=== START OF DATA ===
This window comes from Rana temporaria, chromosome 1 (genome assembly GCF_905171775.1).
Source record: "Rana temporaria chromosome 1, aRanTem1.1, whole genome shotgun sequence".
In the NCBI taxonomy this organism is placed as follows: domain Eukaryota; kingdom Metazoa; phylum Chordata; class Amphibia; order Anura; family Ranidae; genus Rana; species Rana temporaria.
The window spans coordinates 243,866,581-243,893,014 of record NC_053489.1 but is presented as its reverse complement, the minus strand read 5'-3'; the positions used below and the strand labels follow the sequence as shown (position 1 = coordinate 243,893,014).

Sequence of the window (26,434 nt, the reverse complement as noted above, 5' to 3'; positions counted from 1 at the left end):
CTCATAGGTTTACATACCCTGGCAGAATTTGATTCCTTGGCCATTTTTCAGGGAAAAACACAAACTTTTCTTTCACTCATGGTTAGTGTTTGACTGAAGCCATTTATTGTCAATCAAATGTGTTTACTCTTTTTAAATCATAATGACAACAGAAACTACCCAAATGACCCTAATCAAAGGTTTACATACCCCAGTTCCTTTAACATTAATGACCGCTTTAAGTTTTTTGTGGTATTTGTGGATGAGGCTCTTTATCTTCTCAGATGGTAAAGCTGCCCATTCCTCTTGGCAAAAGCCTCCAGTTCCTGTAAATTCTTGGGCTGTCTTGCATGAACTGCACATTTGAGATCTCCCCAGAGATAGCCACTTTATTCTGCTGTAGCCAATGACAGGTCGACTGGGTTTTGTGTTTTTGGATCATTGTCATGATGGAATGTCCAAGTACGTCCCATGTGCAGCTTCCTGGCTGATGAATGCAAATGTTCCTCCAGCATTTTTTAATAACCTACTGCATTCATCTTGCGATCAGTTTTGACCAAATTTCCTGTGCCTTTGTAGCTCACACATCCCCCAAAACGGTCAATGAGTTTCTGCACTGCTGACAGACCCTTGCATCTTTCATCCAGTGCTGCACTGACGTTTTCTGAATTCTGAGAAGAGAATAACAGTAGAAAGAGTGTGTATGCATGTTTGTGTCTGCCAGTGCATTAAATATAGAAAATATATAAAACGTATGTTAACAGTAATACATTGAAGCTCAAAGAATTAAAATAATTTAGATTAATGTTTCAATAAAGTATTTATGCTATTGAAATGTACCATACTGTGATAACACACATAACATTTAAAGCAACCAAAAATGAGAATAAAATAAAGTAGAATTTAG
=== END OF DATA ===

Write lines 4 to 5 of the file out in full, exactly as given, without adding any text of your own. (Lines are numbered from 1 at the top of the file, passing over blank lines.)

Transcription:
The window spans coordinates 243,866,581-243,893,014 of record NC_053489.1 but is presented as its reverse complement, the minus strand read 5'-3'; the positions used below and the strand labels follow the sequence as shown (position 1 = coordinate 243,893,014).

Sequence of the window (26,434 nt, the reverse complement as noted above, 5' to 3'; positions counted from 1 at the left end):